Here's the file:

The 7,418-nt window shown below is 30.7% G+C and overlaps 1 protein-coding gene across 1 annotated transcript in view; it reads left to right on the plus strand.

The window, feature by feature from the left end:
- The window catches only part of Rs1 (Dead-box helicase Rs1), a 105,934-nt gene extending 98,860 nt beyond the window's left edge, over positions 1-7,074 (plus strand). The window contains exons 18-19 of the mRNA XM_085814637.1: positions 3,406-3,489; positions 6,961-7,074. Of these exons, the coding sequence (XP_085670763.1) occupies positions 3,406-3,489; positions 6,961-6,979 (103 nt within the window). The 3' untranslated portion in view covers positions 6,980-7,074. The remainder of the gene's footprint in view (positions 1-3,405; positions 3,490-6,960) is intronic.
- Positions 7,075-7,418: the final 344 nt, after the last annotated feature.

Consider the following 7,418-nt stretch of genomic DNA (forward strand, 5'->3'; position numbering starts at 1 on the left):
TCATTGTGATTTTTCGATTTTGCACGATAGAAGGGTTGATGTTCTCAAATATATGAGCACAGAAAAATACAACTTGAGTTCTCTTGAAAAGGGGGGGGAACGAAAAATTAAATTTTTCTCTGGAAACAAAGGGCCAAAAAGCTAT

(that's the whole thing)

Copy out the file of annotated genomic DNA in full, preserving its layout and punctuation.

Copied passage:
The 7,418-nt window shown below is 30.7% G+C and overlaps 1 protein-coding gene across 1 annotated transcript in view; it reads left to right on the plus strand.

The window, feature by feature from the left end:
- The window catches only part of Rs1 (Dead-box helicase Rs1), a 105,934-nt gene extending 98,860 nt beyond the window's left edge, over positions 1-7,074 (plus strand). The window contains exons 18-19 of the mRNA XM_085814637.1: positions 3,406-3,489; positions 6,961-7,074. Of these exons, the coding sequence (XP_085670763.1) occupies positions 3,406-3,489; positions 6,961-6,979 (103 nt within the window). The 3' untranslated portion in view covers positions 6,980-7,074. The remainder of the gene's footprint in view (positions 1-3,405; positions 3,490-6,960) is intronic.
- Positions 7,075-7,418: the final 344 nt, after the last annotated feature.

Consider the following 7,418-nt stretch of genomic DNA (forward strand, 5'->3'; position numbering starts at 1 on the left):
TCATTGTGATTTTTCGATTTTGCACGATAGAAGGGTTGATGTTCTCAAATATATGAGCACAGAAAAATACAACTTGAGTTCTCTTGAAAAGGGGGGGGAACGAAAAATTAAATTTTTCTCTGGAAACAAAGGGCCAAAAAGCTAT